Written by: AI & Architecture

Driveless Excavator at your construction site

For a mission to build our world Built Robots have built autonomous excavator, autonomous dozers, material spreading autonomous CTL and more equipment to come later. This autonomous has been enabled by incorporating artificial intelligence. The robots machines improve safety time and productivity in the construction site. It’s interesting to have what could be not be imagined could be real on our construction sites.

The first hydraulic excavator was was efficient when working on high speed since it was not damaged by shocks. The idea of hydraulic power in digging for construction first came in the 1880s. The first one was made in England in 1882 for the constructing of the hull docks. This Hydraulic used water, unlike today’s excavators which uses hydraulic fluid. It was manually controlled with buckets of water which worked with the help of cables. Unfortunately, this machine failed and didn’t become a game-changer.
The first successful hydraulic without cables were made in 1897. It was powered by a steam cylinder and it was sturdy because it was made of heavy steel materials. It was very simple with few controller parts which helped to simplify its operations. It was run by a crewman and an engineer. Later these machines improved and today they are adopting the technology.
Built Robotics is has taken the technology of escalators to another level. They have steered an 80,000-pound excavator. It aims to dig construction sites safely and efficiently without risking accidents and blowing the dust. The built company employs the same technology behind driverless cars and adapts the whole idea for construction.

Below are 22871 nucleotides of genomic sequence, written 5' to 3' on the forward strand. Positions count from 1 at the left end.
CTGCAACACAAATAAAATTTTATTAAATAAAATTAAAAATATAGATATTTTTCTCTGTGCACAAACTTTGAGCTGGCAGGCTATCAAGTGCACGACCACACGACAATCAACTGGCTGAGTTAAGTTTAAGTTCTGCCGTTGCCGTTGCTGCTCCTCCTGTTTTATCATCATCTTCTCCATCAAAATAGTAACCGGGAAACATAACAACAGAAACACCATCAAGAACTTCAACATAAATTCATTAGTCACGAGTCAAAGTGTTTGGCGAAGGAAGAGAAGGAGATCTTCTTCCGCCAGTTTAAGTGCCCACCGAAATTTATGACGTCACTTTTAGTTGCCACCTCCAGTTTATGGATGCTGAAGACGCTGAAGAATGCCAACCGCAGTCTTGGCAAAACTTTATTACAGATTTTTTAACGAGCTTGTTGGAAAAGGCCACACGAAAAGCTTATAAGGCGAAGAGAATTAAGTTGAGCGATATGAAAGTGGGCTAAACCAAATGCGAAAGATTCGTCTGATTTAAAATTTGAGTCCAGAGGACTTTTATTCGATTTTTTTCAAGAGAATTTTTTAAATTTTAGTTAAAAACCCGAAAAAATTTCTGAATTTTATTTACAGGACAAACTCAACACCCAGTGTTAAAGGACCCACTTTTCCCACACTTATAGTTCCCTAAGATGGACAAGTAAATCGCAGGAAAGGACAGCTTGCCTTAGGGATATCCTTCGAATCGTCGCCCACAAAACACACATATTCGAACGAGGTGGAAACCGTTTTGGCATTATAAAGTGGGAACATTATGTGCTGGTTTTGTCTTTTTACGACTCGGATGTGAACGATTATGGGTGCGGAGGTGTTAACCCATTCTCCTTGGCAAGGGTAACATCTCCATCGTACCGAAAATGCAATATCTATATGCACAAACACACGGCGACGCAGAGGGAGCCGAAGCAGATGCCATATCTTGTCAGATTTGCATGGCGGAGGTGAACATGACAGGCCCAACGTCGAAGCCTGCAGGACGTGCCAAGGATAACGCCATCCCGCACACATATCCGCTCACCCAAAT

It uses works with existing technology like wifi, lidar, and GPS making it to easily map and navigate around the construction area. To compete with the existing industry of excavators and dozers and fit in this market, their machine is developed to work and adapt different construction sites. They rent or sell to the companies and charge accordingly when the kits are running on autonomous mode.
They started to demonstrate this technology in 2017 where they started with a track loader that drove itself. Now they are taking the next level by implementing the technology to bigger machines like excavators and bulldozers.
Once you switch on the machine and it is on it shows you the whole map outside the kit. To tell the machine where to go or where to work, it is guided by a red line and if it moves out of the border its switches off. It has cameras that see what is happening around it and who might stray near it. If the machine is faced with difficulty when excavating or if the high tech sensors sense something is wrong, it also switches itself off. It has two buttons one is on the controller’s desk and if it fails it has another big red button for emergency purposes.
When the excavator starts working, all activities are displayed on a remote screen. The terrain of where it is working on is indicated by dots which keep blinking. It is like a holy wood movie watching this game-changer machine dig, rolls around, pushes and grabs by themselves with no human inside.
The concern is if these robotic machines will replace human labor. Automation is taking shape in every industry and everyone is fearing it might outdo the human race. This technology may solve the labor shortage problems but on the other hand, it may replace human labor to an extent we will not recover. One manual excavator needs to have one operator while with this technology one operator may operate many machines at the same time.
Built is still in the early days of this technology but soon the construction industry may take this direction.

For more information visit http://www.builtrobotics.com/